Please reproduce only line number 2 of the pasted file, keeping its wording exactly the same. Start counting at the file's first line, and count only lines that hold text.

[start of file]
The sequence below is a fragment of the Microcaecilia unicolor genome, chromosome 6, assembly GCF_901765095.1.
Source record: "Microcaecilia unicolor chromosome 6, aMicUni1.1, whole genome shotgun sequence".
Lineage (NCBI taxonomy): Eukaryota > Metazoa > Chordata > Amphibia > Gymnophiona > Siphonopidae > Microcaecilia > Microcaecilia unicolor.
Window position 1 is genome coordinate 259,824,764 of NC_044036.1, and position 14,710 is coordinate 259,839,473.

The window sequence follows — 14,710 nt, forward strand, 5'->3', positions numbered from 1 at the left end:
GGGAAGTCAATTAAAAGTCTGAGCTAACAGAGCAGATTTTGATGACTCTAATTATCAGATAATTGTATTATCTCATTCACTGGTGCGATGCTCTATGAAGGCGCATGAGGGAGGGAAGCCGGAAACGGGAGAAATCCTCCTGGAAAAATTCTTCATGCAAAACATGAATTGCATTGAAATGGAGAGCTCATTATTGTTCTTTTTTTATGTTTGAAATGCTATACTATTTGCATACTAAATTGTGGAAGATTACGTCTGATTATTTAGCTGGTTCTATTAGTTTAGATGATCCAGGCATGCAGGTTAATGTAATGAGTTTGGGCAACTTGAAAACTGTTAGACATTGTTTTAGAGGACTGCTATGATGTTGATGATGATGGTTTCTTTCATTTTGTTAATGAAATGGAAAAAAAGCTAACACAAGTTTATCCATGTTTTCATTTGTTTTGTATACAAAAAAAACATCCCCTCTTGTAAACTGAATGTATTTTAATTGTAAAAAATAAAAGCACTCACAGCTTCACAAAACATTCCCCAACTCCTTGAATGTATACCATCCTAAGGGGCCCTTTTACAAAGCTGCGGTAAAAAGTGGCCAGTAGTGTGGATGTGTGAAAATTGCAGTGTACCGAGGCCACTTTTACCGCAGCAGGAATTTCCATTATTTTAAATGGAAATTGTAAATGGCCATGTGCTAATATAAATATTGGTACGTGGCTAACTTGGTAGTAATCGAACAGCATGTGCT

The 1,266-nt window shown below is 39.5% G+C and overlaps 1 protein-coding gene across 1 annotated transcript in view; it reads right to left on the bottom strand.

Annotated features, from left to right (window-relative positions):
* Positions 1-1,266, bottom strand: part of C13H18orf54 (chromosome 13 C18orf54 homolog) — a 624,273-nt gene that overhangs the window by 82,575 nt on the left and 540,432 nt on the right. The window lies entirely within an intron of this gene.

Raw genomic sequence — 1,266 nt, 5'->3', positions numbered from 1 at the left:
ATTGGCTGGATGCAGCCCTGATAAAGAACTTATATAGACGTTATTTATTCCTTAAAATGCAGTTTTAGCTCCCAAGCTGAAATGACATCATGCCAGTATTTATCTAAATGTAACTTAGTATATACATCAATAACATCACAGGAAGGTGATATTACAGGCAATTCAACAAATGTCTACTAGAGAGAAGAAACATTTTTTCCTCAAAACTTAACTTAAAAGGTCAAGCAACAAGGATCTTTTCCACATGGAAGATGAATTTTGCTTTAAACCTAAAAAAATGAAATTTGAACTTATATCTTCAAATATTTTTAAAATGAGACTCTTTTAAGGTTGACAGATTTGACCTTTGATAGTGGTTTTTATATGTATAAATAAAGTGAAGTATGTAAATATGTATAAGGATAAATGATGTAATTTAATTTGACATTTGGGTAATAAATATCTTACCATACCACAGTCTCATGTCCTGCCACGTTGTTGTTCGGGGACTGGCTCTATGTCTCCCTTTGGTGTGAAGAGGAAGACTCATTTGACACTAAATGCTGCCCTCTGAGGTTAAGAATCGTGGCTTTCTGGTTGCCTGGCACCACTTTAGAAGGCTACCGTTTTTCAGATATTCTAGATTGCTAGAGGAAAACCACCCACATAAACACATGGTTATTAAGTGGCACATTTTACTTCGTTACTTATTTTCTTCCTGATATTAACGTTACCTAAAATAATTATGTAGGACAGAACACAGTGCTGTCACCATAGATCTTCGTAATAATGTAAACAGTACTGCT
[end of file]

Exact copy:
Source record: "Microcaecilia unicolor chromosome 6, aMicUni1.1, whole genome shotgun sequence".